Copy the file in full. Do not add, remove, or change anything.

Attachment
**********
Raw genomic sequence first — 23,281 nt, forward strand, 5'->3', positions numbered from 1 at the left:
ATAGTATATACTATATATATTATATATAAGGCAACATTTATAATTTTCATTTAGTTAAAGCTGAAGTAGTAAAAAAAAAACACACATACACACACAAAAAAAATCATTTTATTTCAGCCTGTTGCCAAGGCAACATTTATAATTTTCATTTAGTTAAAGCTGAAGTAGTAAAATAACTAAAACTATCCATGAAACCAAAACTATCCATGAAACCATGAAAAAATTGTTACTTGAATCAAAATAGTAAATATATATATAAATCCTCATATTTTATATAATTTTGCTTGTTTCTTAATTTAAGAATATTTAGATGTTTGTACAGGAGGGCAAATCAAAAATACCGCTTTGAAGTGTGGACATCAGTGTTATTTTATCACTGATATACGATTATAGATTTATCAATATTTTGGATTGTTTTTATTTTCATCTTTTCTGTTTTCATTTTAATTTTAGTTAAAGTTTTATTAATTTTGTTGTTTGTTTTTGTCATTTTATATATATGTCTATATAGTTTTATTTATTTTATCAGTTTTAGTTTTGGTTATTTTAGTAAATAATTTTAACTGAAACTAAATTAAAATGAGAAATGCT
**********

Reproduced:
Raw genomic sequence first — 23,281 nt, forward strand, 5'->3', positions numbered from 1 at the left:
ATAGTATATACTATATATATTATATATAAGGCAACATTTATAATTTTCATTTAGTTAAAGCTGAAGTAGTAAAAAAAAAACACACATACACACACAAAAAAAATCATTTTATTTCAGCCTGTTGCCAAGGCAACATTTATAATTTTCATTTAGTTAAAGCTGAAGTAGTAAAATAACTAAAACTATCCATGAAACCAAAACTATCCATGAAACCATGAAAAAATTGTTACTTGAATCAAAATAGTAAATATATATATAAATCCTCATATTTTATATAATTTTGCTTGTTTCTTAATTTAAGAATATTTAGATGTTTGTACAGGAGGGCAAATCAAAAATACCGCTTTGAAGTGTGGACATCAGTGTTATTTTATCACTGATATACGATTATAGATTTATCAATATTTTGGATTGTTTTTATTTTCATCTTTTCTGTTTTCATTTTAATTTTAGTTAAAGTTTTATTAATTTTGTTGTTTGTTTTTGTCATTTTATATATATGTCTATATAGTTTTATTTATTTTATCAGTTTTAGTTTTGGTTATTTTAGTAAATAATTTTAACTGAAACTAAATTAAAATGAGAAATGCT